Heather Hurlburt wrote about how Trump is increasing tensions with Iran for New York Magazine.
Given Iran’s regional goals, the means it believes are acceptable to employ, and the groups with which it is allied, defending U.S. interests and the nuclear deal was always going to require both strong regional presence and adroit diplomacy. What we have instead, though, is the unpredictable and bellicose rhetoric of the president and his team. Deterrence theory says that countries can be frightened into remaining peaceful if they know exactly what the consequences for aggression would be.
But the range of tweets, offhand remarks, threats, and past ruminations about regime change leave quite a bit of room for Iranian actors to believe that Washington is determined not just to contain their government, but to remove it from power. Michael Crowley points out at Politico that “key Trump officials are on the record as saying that Iran will remain a U.S. enemy until the clerical leaders and military officials who control the country’s political system are deposed.” And they have continued to make such statements — earlier this spring, Secretary Tillerson sparked a public protest from the Iranian government when he told Congress that the U.S. should work with opposition groups “toward the peaceful transition of that government.”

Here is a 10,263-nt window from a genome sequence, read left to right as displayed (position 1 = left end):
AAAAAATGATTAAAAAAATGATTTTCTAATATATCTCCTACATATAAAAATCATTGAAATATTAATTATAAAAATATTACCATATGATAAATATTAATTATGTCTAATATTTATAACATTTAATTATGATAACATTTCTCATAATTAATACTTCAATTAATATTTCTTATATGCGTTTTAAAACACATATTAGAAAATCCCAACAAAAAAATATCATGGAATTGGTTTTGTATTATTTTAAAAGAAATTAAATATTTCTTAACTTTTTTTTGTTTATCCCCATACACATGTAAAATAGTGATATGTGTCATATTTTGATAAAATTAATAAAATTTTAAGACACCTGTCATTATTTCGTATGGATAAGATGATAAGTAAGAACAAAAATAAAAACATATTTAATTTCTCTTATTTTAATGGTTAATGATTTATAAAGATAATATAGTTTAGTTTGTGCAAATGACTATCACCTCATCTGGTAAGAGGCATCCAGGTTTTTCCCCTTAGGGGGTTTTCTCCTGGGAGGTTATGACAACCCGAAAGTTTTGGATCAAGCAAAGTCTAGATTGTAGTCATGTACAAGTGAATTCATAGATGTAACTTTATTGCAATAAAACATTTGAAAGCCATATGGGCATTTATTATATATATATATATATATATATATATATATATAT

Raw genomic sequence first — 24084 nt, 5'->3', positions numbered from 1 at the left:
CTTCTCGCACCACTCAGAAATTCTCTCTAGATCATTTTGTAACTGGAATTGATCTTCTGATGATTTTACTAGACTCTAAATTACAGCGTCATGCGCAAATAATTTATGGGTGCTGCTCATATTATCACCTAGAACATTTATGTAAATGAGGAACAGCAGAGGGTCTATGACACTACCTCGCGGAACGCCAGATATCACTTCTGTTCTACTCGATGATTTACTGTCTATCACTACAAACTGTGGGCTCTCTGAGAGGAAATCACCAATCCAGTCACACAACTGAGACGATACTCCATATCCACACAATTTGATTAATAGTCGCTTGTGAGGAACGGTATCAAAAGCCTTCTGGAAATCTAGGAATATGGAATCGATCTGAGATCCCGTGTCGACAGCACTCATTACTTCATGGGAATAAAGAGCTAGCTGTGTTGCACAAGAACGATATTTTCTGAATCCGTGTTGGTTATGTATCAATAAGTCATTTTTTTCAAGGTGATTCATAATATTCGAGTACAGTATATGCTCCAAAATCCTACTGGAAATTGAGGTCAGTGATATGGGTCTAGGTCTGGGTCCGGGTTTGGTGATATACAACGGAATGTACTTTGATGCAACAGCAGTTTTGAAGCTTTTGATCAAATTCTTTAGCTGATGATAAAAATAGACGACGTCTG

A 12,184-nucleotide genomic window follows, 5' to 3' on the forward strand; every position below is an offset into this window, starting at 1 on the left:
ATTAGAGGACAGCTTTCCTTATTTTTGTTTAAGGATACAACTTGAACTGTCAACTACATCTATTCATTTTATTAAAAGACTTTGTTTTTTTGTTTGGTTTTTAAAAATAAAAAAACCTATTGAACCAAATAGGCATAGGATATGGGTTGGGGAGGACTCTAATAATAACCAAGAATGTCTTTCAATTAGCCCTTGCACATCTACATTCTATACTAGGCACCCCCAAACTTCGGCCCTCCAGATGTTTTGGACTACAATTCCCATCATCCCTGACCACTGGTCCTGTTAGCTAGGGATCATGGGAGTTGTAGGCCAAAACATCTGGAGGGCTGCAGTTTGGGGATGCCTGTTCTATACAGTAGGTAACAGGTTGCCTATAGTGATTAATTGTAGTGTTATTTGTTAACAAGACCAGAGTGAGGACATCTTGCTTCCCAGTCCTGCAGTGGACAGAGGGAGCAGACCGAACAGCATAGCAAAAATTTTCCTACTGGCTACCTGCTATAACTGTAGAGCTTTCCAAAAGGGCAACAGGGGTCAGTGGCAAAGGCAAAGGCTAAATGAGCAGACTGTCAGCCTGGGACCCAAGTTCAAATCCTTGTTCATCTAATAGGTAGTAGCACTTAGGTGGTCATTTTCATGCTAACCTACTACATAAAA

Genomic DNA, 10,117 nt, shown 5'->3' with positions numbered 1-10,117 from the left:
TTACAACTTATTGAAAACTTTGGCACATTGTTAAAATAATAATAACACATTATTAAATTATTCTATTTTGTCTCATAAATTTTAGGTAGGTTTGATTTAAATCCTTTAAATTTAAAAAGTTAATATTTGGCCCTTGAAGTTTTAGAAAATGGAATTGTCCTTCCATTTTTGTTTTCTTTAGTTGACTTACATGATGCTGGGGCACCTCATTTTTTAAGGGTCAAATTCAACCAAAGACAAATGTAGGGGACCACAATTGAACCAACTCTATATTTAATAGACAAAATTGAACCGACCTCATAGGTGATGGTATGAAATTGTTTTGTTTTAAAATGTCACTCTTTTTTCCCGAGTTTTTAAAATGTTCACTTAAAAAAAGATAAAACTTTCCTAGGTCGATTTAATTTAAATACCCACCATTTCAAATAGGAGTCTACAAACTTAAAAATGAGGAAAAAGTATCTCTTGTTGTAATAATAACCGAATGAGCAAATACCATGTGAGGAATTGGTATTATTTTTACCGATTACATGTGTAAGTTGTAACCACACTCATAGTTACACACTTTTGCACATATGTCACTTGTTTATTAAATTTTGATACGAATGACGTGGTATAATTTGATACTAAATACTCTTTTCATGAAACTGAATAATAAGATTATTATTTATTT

The nuclear deal was never intended to resolve all the problems between the U.S. and Iran. It was intended to take off the table the question of nuclear weapons, which all sides had identified as the flashpoint that could most easily flare into war. But given both Washington’s differences with Tehran on key issues from human rights to Syria, and this administration’s addiction to incendiary and off-the-cuff rhetoric, that’s exactly where we (still) are.